Dr Nigel Jackson
Reader in Persuasion and Communication, Plymouth University.
Section 3: Political Communication and Image Management
- Extraordinary election, political communication as usual
- Symbolising Britain
- Standing behind the leaders
- Political consultants, their strategies and the importation of new political communications techniques during the 2015 General Election
- There now follows a party election broadcast
- The slow shift to the digital campaign: online political posters
- Marketing the 2015 British General Election: the invisible campaign?
- ‘Oh what a circus’: reflecting on the 2015 UK General Election as an event
- Six weeks of separation: the campaign rhetoric of the Conservatives and Liberal Democrats
- Did the Green Surge make any difference?
- Ordinariness and authenticity in the 2015 General Election campaign
This was the fifth UK General Election campaign at which the Internet has played a part, and given the proliferation in social media use since 2010 many commentators expected it to play a key role. The consensus of most research has suggested that the role of web technologies has been primarily to offer information about the candidates and parties. One respected web campaigner once said to me the Internet would not deliver the Holy Grail of winning votes. So does this mean that party websites do not seek to change voting behaviour? I looked
UK political parties have sought to deliberately apply at least some persuasion theory to how they use their online presence, typically to mobilise supporters rather than change voters’ minds.
In recent years commercial companies have started to look at the application of gamification, namely to apply aspects of gaming to enhance relationships with web visitors. In the 2015 UK general Election gamification played no role with one important exception, the Conservative Party. They operated a points scheme, , designed to encourage interaction with their campaign. The scheme encourages supporters to share posts with others, those who sign up get points when they share posts, others click on their posts and if people react to their posts. Every fortnight the top twenty point scorers on their leader board win a prize. Turning the campaign into a game with a competition and rewards is designed to convert their supporters into online active campaigners enhancing the Party’s official online campaign. Gamification has clearly not taken off yet, but it will be interesting to see if this one example becomes the norm for parties as they seek a competitive edge, or is largely forgotten?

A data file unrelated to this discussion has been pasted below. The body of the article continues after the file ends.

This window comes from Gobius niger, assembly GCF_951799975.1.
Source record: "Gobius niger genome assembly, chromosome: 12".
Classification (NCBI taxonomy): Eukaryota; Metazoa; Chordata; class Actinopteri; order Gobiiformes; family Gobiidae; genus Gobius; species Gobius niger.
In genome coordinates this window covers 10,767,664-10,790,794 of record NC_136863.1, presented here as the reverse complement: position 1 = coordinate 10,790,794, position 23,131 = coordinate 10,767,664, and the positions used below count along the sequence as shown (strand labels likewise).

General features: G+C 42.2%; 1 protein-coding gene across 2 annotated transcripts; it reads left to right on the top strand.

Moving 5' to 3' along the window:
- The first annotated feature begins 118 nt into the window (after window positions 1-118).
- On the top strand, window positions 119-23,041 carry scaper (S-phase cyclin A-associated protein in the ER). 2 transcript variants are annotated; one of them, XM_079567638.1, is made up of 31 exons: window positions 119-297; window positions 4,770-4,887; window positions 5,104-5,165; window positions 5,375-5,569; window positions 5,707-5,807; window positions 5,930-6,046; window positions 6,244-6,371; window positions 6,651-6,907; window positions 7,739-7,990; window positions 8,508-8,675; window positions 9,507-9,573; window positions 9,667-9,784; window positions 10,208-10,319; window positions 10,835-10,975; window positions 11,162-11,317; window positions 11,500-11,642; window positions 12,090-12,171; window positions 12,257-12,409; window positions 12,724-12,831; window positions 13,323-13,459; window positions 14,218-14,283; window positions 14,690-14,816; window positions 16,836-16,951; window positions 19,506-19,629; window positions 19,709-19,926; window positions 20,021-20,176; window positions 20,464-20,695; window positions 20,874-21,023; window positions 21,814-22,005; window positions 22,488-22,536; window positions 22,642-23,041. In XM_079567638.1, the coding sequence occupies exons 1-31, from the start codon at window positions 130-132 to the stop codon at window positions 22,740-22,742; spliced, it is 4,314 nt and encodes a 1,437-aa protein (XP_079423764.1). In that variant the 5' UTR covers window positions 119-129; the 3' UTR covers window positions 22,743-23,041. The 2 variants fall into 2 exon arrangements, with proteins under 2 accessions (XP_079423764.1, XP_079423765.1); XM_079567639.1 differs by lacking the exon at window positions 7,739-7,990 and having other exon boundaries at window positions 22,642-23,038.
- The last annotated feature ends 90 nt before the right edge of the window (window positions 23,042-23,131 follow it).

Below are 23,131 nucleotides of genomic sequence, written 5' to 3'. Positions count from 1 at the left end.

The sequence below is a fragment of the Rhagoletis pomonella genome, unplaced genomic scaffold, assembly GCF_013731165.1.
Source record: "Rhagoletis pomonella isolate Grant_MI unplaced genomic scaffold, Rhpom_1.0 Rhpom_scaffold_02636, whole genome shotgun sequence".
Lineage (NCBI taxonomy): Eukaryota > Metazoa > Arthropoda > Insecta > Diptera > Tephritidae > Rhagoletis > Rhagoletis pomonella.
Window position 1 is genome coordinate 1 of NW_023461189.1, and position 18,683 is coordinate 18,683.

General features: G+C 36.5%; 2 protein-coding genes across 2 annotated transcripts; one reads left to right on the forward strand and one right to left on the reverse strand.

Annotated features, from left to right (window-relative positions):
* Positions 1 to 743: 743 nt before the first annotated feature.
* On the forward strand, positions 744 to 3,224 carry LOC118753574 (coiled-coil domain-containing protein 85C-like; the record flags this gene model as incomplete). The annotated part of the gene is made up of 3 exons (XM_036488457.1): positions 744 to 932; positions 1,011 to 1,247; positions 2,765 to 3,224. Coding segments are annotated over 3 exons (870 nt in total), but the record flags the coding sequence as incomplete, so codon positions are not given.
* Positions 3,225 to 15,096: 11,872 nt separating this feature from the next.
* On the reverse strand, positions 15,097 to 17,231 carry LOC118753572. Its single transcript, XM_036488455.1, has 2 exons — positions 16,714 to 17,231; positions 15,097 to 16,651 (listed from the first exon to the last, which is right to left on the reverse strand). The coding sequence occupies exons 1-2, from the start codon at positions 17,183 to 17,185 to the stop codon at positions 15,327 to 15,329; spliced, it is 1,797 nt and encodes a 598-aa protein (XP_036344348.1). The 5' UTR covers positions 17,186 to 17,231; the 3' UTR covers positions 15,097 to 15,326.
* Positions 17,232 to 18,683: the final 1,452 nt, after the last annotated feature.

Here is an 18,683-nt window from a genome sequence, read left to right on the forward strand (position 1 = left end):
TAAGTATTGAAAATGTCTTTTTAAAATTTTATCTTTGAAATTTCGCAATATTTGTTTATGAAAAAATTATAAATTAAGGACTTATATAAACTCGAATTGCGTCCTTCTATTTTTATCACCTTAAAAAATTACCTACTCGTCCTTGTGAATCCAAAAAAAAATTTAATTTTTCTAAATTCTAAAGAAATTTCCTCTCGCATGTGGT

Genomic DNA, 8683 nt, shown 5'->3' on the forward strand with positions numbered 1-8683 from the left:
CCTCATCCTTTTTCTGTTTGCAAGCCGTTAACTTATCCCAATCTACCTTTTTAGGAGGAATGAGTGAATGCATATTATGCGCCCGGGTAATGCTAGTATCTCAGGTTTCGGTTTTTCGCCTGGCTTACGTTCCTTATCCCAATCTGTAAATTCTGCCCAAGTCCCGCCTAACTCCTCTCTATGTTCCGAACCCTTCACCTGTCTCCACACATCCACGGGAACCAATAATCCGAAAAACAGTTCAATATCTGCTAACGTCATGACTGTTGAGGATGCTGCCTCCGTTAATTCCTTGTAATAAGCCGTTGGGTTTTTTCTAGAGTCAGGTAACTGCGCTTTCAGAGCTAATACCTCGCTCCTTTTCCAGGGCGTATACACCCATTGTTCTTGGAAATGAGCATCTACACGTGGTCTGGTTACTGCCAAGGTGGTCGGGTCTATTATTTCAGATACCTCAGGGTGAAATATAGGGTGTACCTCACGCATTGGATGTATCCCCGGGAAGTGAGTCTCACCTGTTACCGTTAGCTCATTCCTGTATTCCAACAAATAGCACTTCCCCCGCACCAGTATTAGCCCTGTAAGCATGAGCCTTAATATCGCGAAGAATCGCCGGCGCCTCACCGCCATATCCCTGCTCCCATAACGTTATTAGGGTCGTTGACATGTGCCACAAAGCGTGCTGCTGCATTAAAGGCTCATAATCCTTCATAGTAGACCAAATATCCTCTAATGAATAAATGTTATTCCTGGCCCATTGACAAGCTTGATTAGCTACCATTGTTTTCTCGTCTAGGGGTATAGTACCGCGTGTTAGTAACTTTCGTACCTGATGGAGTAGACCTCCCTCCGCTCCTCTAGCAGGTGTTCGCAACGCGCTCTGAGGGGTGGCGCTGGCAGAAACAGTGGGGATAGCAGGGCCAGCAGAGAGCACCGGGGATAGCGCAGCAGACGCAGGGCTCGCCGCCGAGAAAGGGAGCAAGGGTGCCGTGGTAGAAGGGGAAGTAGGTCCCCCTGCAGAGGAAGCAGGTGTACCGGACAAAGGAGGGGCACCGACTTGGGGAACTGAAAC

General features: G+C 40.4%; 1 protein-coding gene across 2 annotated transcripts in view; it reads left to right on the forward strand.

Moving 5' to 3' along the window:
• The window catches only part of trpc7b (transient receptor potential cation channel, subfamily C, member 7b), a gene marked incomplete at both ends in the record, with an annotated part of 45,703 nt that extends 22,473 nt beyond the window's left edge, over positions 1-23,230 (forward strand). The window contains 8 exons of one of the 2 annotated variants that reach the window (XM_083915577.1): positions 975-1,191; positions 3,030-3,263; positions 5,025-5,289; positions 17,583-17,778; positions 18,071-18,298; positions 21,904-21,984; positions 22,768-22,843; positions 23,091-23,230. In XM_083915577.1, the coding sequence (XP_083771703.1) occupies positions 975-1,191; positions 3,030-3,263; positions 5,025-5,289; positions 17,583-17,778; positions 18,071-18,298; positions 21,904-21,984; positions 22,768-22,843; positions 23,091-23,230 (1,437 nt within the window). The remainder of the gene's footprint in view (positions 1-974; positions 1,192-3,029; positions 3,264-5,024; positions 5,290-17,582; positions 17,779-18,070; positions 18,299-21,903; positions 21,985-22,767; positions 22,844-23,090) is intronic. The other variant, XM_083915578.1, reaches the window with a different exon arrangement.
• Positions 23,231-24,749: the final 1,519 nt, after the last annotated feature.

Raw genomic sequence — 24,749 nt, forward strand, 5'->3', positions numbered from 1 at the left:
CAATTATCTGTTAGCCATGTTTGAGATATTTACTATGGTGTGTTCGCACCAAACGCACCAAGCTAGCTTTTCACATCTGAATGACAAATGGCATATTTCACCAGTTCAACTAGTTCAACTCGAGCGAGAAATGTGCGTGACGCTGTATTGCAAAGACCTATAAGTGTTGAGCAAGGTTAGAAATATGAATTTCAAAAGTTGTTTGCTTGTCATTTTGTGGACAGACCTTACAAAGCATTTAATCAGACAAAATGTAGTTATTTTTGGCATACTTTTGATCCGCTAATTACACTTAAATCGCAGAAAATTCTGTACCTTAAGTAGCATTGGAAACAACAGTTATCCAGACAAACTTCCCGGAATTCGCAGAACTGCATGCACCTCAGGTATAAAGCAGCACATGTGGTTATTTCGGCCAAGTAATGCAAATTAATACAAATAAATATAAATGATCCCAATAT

Another example of where parties have sought to apply the latest trends has been crowdfunding. In October 2014 that it was working with Crowdfunder to raise money from small donations to secure £50,000 to ‘bankroll’ 75 candidates. By the beginning of the election campaign they had raised nearly £75,000. In March 2015 the Scottish National Party (SNP) similarly announced that it was turning to crowdfunding to support 21 election ‘projects’, including Alex Salmond its previous leaders’ campaign to win a seat. Both parties are seeking to capitalise online in the surge of interest and support offline.
A different approach to persuasion was provided by the Labour Party. I received an email about halfway through the campaign which included the following:
“I’ve just put together a list of everything our organisers will need to expand their operations. By my calculations, they need £111,300 for the penultimate week — and we need to raise that by midnight on Thursday if we’re going to get the money out to the organisers in time.
Nigel, if there ever there was a time to join the 20,388 others who’ve donated this month, this is it. Do your bit to help our campaign win as many votes as possible in the final two weeks of this neck-and-neck election — it takes two minutes to donate.”
This appeal features a number of well-used persuasion techniques. By using a very precise figure, £111,300, they are implying very clear costings, and also pique my interest. They provide a very short timeframe suggesting an urgency to act. And then they use social norms with 20,388 already donating. This suggests that I will not be alone, rather following something many others have already done and so these numbers encourage compliance as something normal. Looking at this appeal as a whole I see a very clear persuasive message: there is a real problem, that there is a solution, that I can help to solve it and there are few barriers to stop me doing so.
Of course these reflections of the 2015 General Election campaign are only a snap shot of the process of online persuasion, they cannot offer an assessment of what their effect has been. However, I would argue that UK political parties have sought to deliberately apply at least some persuasion theory to how they use their online presence, typically to mobilise supporters rather than change voters’ minds. I would expect this trend to increase in future campaigns.